•   To step over vertical barriers, the product delivery robot must be decelerated considerably to provide adequate thrust to lift the mass of the mobile platform. Subsequently, this decreases the average speed of the robot which cannot be accepted in the supply chain management system.

•   If the product delivery robot is moving with high speed and meets a barrier (height more than the diameter of the wheel), there will be a large vibration transferred over the frame which could impair the system or topple down the whole robot.

Even though obstacle dimensions can be different, the most challenging geometry which can be traversed by a product delivery robot is a step or staircase type quadrilateral obstacle shown in Fig. 3. When driving on smooth terrain, if there is no slippage, the wheel center will travel on a straight line parallel to the surface with constant speed. Fig. 3. represents a scenario where the radius of wheel is equal to or greater than the height of the obstacle. In this case, Instantaneous Center-of-Rotation (ICR) of the wheel is positioned at the point of contact of the wheel and obstacle. The trajectory of the wheel centers creates a smooth curve; hence, its horizontal movement does not interrupt, also denotes a situation where the wheel radius is less than the height of the obstacle. This situation can be categorized as climbing. The climbing motion contains two components: (i) a soft rotational movement with the instantaneous center of rotation (ICR_h) at the corner, and (ii) a vertical movement that generates a horizontal reaction force on the wheel center. The instantaneous center of vertical motion (ICR_v) is at infinity.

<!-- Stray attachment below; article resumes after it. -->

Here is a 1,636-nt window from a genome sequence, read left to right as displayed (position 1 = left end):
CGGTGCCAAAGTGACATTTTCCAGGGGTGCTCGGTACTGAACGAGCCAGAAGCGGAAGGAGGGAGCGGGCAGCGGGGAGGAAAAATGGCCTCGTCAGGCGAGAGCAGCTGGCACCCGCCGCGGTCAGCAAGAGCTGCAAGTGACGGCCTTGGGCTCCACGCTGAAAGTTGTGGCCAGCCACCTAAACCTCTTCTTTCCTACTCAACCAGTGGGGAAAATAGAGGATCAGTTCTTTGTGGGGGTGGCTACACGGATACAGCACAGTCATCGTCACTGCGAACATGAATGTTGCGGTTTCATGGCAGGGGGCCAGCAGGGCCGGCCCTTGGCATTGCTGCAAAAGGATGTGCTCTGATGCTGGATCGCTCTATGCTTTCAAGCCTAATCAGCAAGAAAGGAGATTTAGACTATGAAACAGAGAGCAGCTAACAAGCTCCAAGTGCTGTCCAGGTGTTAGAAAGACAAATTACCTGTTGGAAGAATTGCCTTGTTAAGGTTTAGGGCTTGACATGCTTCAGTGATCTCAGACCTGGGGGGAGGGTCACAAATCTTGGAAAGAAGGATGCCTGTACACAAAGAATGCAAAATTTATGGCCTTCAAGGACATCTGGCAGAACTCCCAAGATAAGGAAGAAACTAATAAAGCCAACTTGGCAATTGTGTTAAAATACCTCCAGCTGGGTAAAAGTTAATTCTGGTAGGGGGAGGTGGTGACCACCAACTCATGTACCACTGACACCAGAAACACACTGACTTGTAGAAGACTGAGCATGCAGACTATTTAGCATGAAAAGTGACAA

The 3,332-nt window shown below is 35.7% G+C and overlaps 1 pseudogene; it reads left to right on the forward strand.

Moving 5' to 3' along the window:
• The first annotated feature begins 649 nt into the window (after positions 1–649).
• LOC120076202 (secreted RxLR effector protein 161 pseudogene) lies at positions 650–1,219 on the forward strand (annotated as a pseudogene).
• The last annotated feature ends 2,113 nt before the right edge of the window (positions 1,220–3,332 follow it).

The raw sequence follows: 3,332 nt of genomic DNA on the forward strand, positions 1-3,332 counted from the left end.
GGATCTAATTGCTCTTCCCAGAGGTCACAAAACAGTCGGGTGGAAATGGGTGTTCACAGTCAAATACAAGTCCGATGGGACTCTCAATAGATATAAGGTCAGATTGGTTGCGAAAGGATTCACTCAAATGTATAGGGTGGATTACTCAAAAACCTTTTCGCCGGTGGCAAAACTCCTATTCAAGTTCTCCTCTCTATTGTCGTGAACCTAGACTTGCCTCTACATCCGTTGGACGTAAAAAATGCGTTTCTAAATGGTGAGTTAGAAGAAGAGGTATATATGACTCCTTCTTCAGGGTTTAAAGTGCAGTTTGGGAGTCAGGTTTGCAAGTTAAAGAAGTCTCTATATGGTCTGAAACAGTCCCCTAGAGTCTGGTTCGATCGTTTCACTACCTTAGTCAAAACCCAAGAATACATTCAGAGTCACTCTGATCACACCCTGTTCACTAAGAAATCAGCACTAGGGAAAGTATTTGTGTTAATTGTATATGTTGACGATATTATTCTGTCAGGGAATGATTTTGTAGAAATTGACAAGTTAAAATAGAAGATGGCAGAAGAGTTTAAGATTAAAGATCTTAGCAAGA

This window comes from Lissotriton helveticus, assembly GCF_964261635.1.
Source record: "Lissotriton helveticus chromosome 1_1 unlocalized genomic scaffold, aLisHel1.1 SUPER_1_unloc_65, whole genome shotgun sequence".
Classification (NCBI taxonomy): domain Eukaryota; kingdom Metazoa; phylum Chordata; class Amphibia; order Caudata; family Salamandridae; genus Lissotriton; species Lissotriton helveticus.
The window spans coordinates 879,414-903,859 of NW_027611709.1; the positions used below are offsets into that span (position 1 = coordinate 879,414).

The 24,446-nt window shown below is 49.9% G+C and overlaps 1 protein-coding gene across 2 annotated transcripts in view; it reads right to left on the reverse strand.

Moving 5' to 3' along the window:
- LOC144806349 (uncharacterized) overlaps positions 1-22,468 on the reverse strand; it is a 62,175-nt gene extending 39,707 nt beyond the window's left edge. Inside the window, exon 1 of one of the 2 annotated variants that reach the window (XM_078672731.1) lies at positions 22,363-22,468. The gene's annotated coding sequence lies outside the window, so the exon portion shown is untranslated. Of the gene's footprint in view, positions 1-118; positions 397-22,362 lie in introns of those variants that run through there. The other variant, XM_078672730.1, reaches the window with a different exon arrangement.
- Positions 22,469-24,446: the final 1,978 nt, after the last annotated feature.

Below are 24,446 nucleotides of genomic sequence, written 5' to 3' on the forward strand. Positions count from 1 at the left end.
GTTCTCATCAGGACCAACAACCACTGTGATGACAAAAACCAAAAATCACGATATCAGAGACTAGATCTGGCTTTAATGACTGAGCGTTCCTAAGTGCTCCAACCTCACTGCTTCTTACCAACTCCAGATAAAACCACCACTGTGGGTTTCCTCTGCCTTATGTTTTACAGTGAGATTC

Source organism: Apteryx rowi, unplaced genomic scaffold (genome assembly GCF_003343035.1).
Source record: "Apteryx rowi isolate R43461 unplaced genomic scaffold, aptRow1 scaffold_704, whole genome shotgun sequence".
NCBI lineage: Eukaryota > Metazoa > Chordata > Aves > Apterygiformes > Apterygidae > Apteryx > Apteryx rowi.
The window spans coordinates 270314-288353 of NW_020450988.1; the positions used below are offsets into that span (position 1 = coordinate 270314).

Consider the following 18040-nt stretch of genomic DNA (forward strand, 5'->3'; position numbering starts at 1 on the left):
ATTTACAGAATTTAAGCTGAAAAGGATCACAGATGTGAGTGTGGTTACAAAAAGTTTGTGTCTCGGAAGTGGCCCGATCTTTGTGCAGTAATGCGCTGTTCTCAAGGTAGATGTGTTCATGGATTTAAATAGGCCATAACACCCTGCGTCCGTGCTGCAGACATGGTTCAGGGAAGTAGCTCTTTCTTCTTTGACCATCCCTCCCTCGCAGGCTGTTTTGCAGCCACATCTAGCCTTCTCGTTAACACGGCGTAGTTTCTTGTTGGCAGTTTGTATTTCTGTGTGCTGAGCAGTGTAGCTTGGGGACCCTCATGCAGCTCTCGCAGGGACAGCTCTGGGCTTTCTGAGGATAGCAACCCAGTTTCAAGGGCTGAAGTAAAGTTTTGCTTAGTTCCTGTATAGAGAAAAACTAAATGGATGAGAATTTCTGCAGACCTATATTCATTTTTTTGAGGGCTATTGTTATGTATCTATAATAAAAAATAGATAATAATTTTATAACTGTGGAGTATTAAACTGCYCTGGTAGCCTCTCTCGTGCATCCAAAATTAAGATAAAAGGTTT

Figure 1: Wheel traversal (a) the wheel radius is equal to obstacle’ height (b) wheel radius is less than the height of the obstacle

Consequently, from the perspective of smooth-running, it is essential to study the variations of HPA quantitatively. Nevertheless, no appropriate measure for these constraints has been derived since the HPA variations are definitely impacted by many parameters including the type of links implemented, the number of lifted wheels, and the lifting height. Furthermore, as all interactions between lifted wheels and linkages of the robot cannot be taken into account in uneven environments, here lift-up of single wheel is considered to evaluate the traversability of the robot based on variations in HPA. The variables Δhi and Δθi represent the variations in HPA of the robot’s center-of-mass, when ith wheel is raised to a distance of di above the surface. For a wheeled product delivery robot, the variations in HPA of the robot are defined as

Δhi=(x.(havg)2+y.(hstd)2+z.(hmax)2)12 (1)

Δθi=(x.(θavg)2+y.(θstd)2+z.(θmax)2)12 (2)


havg = variation in average height, hstd = standard deviation of variation in height, hmax = maximum height, θavg= average pitch angle variation, θstd = standard deviation of pitch angle variation and θmax = maximum pitch angle